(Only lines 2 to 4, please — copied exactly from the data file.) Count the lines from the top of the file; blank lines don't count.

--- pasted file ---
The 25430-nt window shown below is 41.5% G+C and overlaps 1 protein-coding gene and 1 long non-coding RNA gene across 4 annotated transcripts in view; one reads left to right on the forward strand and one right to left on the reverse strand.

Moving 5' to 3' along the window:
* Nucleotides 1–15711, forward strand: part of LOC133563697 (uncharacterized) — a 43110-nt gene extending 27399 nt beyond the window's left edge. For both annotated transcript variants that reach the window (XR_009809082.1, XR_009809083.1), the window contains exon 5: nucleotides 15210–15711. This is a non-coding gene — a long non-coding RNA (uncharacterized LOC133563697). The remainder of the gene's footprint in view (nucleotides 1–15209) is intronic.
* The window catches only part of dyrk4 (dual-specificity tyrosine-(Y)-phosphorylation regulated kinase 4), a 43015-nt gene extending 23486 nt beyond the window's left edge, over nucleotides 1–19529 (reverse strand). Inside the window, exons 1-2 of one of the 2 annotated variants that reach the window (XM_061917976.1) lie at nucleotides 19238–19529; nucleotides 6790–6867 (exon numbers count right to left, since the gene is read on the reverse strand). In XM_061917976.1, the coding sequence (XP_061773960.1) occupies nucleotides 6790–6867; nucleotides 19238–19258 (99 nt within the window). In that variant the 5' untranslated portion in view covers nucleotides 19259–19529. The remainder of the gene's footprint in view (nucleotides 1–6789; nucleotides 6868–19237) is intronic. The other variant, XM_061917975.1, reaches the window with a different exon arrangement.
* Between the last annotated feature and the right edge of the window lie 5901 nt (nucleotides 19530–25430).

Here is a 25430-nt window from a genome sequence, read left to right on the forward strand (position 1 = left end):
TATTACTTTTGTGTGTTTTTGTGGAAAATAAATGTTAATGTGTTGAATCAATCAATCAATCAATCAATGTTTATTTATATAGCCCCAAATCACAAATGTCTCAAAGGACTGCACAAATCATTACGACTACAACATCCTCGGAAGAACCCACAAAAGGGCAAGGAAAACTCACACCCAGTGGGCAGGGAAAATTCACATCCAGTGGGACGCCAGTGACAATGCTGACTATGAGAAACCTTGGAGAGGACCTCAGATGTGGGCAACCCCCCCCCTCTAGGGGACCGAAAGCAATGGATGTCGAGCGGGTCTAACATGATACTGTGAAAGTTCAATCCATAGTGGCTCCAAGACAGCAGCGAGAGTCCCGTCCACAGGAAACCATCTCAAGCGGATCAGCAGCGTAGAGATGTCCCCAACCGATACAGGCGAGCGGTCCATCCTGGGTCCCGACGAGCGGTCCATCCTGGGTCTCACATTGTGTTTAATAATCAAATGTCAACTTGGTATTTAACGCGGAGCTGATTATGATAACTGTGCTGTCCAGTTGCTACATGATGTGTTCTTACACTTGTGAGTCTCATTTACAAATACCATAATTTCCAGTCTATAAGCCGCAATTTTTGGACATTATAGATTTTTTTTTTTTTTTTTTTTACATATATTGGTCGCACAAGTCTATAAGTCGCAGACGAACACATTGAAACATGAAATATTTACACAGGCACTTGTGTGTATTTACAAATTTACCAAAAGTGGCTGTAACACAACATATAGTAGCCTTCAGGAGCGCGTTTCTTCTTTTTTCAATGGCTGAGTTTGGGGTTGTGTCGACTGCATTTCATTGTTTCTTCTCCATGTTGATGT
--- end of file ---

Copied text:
Moving 5' to 3' along the window:
* Nucleotides 1–15711, forward strand: part of LOC133563697 (uncharacterized) — a 43110-nt gene extending 27399 nt beyond the window's left edge. For both annotated transcript variants that reach the window (XR_009809082.1, XR_009809083.1), the window contains exon 5: nucleotides 15210–15711. This is a non-coding gene — a long non-coding RNA (uncharacterized LOC133563697). The remainder of the gene's footprint in view (nucleotides 1–15209) is intronic.
* The window catches only part of dyrk4 (dual-specificity tyrosine-(Y)-phosphorylation regulated kinase 4), a 43015-nt gene extending 23486 nt beyond the window's left edge, over nucleotides 1–19529 (reverse strand). Inside the window, exons 1-2 of one of the 2 annotated variants that reach the window (XM_061917976.1) lie at nucleotides 19238–19529; nucleotides 6790–6867 (exon numbers count right to left, since the gene is read on the reverse strand). In XM_061917976.1, the coding sequence (XP_061773960.1) occupies nucleotides 6790–6867; nucleotides 19238–19258 (99 nt within the window). In that variant the 5' untranslated portion in view covers nucleotides 19259–19529. The remainder of the gene's footprint in view (nucleotides 1–6789; nucleotides 6868–19237) is intronic. The other variant, XM_061917975.1, reaches the window with a different exon arrangement.